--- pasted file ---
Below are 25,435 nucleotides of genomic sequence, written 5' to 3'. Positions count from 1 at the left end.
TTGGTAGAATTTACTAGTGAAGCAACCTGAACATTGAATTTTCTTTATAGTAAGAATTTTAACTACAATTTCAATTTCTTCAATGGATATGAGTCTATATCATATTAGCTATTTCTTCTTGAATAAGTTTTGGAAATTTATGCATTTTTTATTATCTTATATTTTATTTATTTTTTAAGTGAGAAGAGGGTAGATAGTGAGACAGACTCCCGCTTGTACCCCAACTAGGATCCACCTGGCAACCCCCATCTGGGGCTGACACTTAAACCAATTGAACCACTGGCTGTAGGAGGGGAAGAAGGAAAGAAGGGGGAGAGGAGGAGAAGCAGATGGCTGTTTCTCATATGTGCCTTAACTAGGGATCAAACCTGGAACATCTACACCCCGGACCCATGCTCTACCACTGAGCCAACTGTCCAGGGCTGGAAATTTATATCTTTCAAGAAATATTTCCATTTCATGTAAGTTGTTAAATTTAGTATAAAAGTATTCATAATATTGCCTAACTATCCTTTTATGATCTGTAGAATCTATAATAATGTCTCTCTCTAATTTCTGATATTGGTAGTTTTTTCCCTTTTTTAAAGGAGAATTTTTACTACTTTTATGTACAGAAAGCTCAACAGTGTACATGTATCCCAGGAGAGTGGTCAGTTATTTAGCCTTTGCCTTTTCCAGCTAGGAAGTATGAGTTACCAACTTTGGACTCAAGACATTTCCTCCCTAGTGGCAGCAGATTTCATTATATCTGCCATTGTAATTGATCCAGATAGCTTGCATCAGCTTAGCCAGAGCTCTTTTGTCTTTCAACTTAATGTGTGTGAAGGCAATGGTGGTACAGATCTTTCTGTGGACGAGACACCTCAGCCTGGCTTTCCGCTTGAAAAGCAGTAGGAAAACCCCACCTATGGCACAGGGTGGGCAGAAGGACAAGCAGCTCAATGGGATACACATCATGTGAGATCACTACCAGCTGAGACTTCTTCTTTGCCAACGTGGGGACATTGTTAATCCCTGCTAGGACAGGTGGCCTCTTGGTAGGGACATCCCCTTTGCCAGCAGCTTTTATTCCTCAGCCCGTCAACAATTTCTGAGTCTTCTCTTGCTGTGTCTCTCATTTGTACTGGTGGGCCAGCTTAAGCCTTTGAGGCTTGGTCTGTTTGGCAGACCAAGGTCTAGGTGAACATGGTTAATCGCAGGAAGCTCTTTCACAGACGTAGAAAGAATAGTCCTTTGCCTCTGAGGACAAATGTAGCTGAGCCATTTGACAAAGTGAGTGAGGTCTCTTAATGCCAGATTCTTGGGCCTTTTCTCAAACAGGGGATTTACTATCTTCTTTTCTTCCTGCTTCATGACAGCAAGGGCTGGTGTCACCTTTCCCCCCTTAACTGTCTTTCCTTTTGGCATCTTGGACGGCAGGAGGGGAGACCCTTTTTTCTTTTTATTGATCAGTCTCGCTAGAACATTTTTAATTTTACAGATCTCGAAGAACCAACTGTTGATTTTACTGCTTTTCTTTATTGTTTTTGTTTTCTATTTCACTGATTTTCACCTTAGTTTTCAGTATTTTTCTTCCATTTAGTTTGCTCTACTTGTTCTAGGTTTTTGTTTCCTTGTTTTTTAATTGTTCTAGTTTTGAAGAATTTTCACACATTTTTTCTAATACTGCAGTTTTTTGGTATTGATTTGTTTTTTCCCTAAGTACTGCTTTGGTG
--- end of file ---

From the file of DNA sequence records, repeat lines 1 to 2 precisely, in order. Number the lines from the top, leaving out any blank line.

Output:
Below are 25,435 nucleotides of genomic sequence, written 5' to 3'. Positions count from 1 at the left end.
TTGGTAGAATTTACTAGTGAAGCAACCTGAACATTGAATTTTCTTTATAGTAAGAATTTTAACTACAATTTCAATTTCTTCAATGGATATGAGTCTATATCATATTAGCTATTTCTTCTTGAATAAGTTTTGGAAATTTATGCATTTTTTATTATCTTATATTTTATTTATTTTTTAAGTGAGAAGAGGGTAGATAGTGAGACAGACTCCCGCTTGTACCCCAACTAGGATCCACCTGGCAACCCCCATCTGGGGCTGACACTTAAACCAATTGAACCACTGGCTGTAGGAGGGGAAGAAGGAAAGAAGGGGGAGAGGAGGAGAAGCAGATGGCTGTTTCTCATATGTGCCTTAACTAGGGATCAAACCTGGAACATCTACACCCCGGACCCATGCTCTACCACTGAGCCAACTGTCCAGGGCTGGAAATTTATATCTTTCAAGAAATATTTCCATTTCATGTAAGTTGTTAAATTTAGTATAAAAGTATTCATAATATTGCCTAACTATCCTTTTATGATCTGTAGAATCTATAATAATGTCTCTCTCTAATTTCTGATATTGGTAGTTTTTTCCCTTTTTTAAAGGAGAATTTTTACTACTTTTATGTACAGAAAGCTCAACAGTGTACATGTATCCCAGGAGAGTGGTCAGTTATTTAGCCTTTGCCTTTTCCAGCTAGGAAGTATGAGTTACCAACTTTGGACTCAAGACATTTCCTCCCTAGTGGCAGCAGATTTCATTATATCTGCCATTGTAATTGATCCAGATAGCTTGCATCAGCTTAGCCAGAGCTCTTTTGTCTTTCAACTTAATGTGTGTGAAGGCAATGGTGGTACAGATCTTTCTGTGGACGAGACACCTCAGCCTGGCTTTCCGCTTGAAAAGCAGTAGGAAAACCCCACCTATGGCACAGGGTGGGCAGAAGGACAAGCAGCTCAATGGGATACACATCATGTGAGATCACTACCAGCTGAGACTTCTTCTTTGCCAACGTGGGGACATTGTTAATCCCTGCTAGGACAGGTGGCCTCTTGGTAGGGACATCCCCTTTGCCAGCAGCTTTTATTCCTCAGCCCGTCAACAATTTCTGAGTCTTCTCTTGCTGTGTCTCTCATTTGTACTGGTGGGCCAGCTTAAGCCTTTGAGGCTTGGTCTGTTTGGCAGACCAAGGTCTAGGTGAACATGGTTAATCGCAGGAAGCTCTTTCACAGACGTAGAAAGAATAGTCCTTTGCCTCTGAGGACAAATGTAGCTGAGCCATTTGACAAAGTGAGTGAGGTCTCTTAATGCCAGATTCTTGGGCCTTTTCTCAAACAGGGGATTTACTATCTTCTTTTCTTCCTGCTTCATGACAGCAAGGGCTGGTGTCACCTTTCCCCCCTTAACTGTCTTTCCTTTTGGCATCTTGGACGGCAGGAGGGGAGACCCTTTTTTCTTTTTATTGATCAGTCTCGCTAGAACATTTTTAATTTTACAGATCTCGAAGAACCAACTGTTGATTTTACTGCTTTTCTTTATTGTTTTTGTTTTCTATTTCACTGATTTTCACCTTAGTTTTCAGTATTTTTCTTCCATTTAGTTTGCTCTACTTGTTCTAGGTTTTTGTTTCCTTGTTTTTTAATTGTTCTAGTTTTGAAGAATTTTCACACATTTTTTCTAATACTGCAGTTTTTTGGTATTGATTTGTTTTTTCCCTAAGTACTGCTTTGGTG